Recently at a Pierceton antique shop I came across two identical satin whole cloth medallion quilts: blue on one side and yellow on the other with a scalloped edge. The tag stated they were silk but my eyes and touch told me they were satin most likely made in the 1920s or 30s – not in the 1800s. Whole cloth quilts came back into fashion as a response to the extravagance of the Victorian Era. The Arts and Craft Movement that followed called for a more simpler line and style. In 1932 the U.S. was celebrating the bicentennial of the death of President Washington heralding in a colonial period where quilting and other traditional arts were once again favored along with more tradition patterns and styles like the whole cloth quilt. The Great Depression was also underway championing such virtues as thrift and making do.
The term “Whole Cloth” is often a misnomer. Whole cloth quilts have been made for centuries on small looms not wide enough to create the entire front and back in one piece. Strips would be made and sewn together to create the quilt top much like the making of coverlets in my previous article. A medallion quilt would feature a centerpiece with additional quilting surrounding it.
Wanting to learn more about my twin beauties I search the website of the International Quilt Study Center and Museum, University of Nebraska, Lincoln. With over 4500 quilts in the collection, I set my search terms for “Whole Cloth” and find two similar to mine: Both circa 1930 and both made by the Eleanor Beard Studio. I’m directed to a website by textile history/quilt studies student Holly Zemke and there the history of Eleanor and the Beard Studio unfolds. It is the story of a woman who takes her husband’s raw wool, when wool wasn’t selling well, and decides to use it as batting for machine-made comforters. She thinks there is more money to be made in the comforters than the wool so she heads to New York City in search of buyers. A department store buyer informs her the machine-made prototypes are commonplace and suggests she try to have them hand-stitched to set them apart from the mundane. She takes his advice.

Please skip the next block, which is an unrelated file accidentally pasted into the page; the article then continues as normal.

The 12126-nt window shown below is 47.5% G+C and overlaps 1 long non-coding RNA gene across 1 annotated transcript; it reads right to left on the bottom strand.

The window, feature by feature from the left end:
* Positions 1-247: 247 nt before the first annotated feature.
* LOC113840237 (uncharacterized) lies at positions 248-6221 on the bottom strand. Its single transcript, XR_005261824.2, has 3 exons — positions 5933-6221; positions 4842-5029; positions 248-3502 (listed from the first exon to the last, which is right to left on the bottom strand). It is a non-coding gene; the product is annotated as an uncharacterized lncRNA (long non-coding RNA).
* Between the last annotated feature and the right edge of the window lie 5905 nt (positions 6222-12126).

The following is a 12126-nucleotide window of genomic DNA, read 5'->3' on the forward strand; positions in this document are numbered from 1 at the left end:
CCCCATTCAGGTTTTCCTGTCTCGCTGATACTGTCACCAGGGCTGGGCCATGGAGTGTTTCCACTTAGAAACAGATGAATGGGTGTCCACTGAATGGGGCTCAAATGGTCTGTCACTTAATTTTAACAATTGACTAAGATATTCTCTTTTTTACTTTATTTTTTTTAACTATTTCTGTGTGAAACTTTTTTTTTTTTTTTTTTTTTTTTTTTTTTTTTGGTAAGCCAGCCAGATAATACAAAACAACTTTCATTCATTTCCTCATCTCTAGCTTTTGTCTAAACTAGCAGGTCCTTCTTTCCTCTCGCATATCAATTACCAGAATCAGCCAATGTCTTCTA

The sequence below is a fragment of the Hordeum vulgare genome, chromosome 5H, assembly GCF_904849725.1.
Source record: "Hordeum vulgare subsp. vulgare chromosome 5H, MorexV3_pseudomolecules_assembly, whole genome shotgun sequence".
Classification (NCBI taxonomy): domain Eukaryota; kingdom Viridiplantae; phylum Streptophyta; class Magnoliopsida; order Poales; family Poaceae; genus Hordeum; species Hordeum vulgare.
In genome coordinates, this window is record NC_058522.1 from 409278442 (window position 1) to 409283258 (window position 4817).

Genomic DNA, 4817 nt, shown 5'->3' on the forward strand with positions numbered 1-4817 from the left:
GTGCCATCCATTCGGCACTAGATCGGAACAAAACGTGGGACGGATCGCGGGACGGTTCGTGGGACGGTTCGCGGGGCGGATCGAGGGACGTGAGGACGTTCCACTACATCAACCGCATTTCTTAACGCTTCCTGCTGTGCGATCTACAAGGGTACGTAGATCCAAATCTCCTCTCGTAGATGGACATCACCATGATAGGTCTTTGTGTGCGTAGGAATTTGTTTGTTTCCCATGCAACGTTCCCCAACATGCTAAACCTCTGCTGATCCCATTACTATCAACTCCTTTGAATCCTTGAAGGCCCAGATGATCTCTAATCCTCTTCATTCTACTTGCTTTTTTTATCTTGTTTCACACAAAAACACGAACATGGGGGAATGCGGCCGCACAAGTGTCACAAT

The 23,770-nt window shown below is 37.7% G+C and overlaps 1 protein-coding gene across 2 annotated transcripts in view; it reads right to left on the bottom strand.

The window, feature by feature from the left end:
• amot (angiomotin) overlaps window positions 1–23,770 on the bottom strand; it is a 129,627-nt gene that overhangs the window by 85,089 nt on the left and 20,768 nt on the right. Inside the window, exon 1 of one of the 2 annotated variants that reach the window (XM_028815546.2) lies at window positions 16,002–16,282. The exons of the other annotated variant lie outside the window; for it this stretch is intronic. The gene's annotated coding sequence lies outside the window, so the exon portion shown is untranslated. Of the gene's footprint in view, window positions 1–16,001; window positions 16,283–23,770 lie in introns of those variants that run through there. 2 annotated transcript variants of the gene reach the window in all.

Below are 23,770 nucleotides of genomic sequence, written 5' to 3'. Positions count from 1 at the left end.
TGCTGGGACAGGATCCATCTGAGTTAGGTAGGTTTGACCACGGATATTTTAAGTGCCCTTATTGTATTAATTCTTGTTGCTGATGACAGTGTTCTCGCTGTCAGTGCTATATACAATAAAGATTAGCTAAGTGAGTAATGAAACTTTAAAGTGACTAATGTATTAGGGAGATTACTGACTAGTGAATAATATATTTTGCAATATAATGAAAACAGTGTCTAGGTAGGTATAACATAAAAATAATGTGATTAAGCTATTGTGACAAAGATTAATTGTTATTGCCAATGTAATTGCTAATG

Starting with three local women, she teaches them advanced needlework techniques to enhance their distinctive work. At its zenith the company employs over 1000 women and the quilts are carried in shops in major cities like New York, Chicago, and Pasadena. A woman’s business for women, it draws many women to the shops to purchase, gather and socialize.
After Eleanor dies in 1951 the studio is sold a few times and in 2002 it is purchased by Leontine Linens. Although the two companies had worked closely together, it isn’t until after the purchase that caretaker Jane Scott Hodges discovers the fascinating background of the studio and its founder. Under Jane’s vision the Eleanor Beard Studio repositions itself back into a workroom of skilled artisans returning a sense of artistry and fashion to the historic line.
Soon photos of the “twins” will be in the hands of Leontine Linens staff. Hopefully they will be able to tell me if the artisans of the Eleanor Beard Studio created them. Looking at some of the examples on the website, they may very well be. Stay tuned.
To read more about the Eleanor Beard Studio go to: bit.ly/1CCO6iF.
Special thanks to Carolyn Ducey and Holly Zemke of the International Quilt Study Center and Museum, University of Nebraska-Lincoln for their invaluable assistance.
Lois Levihn is the owner of Born Again Quilts, restoration studio and quilt gallery located at 4005 South Wayne Avenue, Fort Wayne, IN. She may be contacted at email@example.com or 260-515-9446.
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